democracy is
an instrument that enables them to make social conquests. They are 
combating the
coup and won't give up until the effects of this attack against the Honduran
people and against democracy is ended.

The coupsters are defying the world and we have to set a precedent 
before it is
too late.

UITA [International Union of Food, Agriculture and Hotel Workers] has been
following events from the optic of grassroots movem ents, before, during, and
after the coup? For those sectors there are two elements that cannot be
negotiated: rejection of amnesty for the coupsters, and going ahead 
with having
a fourth ballot box [in the coming elections that would consult voters about
whether or not a constitutional reform process should be undertaken], and the
installation of a constituent assembly. What do you think about those points?

It would be ridiculous to award a prize to the coupsters for carrying out a
coup. I think the position of the social movements is to seek a 
solution to the
conflict, but without any prizes or pardons for committing penal and common
crimes. At the same time, I think that the seven points put forward by [Costa
Rica's] President Oscar Arias speak about political amnesty but not 
for ordinary
and penal offences.

Regarding social reforms, I think that finding a new strategy to carry on with
these reforms must be part of a broad process of discussion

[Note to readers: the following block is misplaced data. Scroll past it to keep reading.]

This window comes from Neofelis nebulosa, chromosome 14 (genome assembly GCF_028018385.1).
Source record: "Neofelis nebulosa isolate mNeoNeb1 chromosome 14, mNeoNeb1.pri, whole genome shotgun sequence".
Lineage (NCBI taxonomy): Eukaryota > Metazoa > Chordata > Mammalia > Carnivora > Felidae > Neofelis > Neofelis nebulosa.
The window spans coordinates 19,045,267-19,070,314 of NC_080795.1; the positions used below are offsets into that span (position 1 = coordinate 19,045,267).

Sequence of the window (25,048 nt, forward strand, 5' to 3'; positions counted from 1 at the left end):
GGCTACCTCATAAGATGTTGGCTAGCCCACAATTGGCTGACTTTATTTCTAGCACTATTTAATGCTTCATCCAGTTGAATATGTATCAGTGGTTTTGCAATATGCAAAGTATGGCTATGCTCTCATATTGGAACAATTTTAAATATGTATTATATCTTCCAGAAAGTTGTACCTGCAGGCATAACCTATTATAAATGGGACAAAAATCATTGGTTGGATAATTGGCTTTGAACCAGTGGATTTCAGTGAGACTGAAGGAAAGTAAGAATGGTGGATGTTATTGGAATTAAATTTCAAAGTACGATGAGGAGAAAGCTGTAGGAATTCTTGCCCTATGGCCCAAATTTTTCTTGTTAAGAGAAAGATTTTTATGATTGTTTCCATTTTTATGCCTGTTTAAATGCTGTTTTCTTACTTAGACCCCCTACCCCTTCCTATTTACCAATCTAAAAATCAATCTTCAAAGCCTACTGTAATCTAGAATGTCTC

throughout Honduran
society. Social reforms should not be ended, nor should the peoples' rights to
participation [in political decisions] be blocked because they are
constitutional rights. In that sense, Oscar Arias's points were not 
discussed in
their breadth because the coupsters do not accept restitution of a democratic
system. They want a de facto regime that is lawless; they want to maintain it
with violence. We cannot accept that.

It's been said that there are two basic elements in trying to find a 
solution to
the conflict: the position of the United States and the role of the armed
forces. What's your opinion on that?

Today we sent a letter to President Barrack Obama, respectfully asking him to
stiffen measures not only against the repressive state, but also against those
individuals who conspired and carried out the coup.  We hope a quick 
response so
that the measures undertaken will really restore a system based on law and
order. If that does not happen we are all in a precarious situation, not just
myself -- a victim of a coup for defending society's rights -- but the whole
population.  I believe that President Obama not only has diplomatic mechanisms
to exercise pressure, but also has other strong resources that I hope he
applies; and also other countries in Latin America [should do the same].

Regarding the armed forces, if they are going to be used to carry our coups,
then logically we have to evaluate their role. However, I believe 
that, in this
case, it was the high command that ordered the coup. The officers and the new
generation that is going to receive  blood-stained armed forces do not agree
with this coup.

Is it getting close to the moment of your return to Honduras? Aren't 
you afraid
of being arrested or assassinated?

I have no fear. But I am taking precau tions and being careful. When life
demands, you have to live with a sense of effort and of its rewards. Sometimes
sacrifice is necessary to bring about social conquests, and I am ready to make
the effort for people's liberty, democracy, and peace.

Did you ask the media to accompany in your attempt to return to the 
country. Are
you really proposing to go back?

I've asked them to accompany me. I am going to risk everything and 
the world is
taking the same risk with my return. I've said that if there is an 
assassination
General Romeo Vasquez Velasquez will be responsible for my death.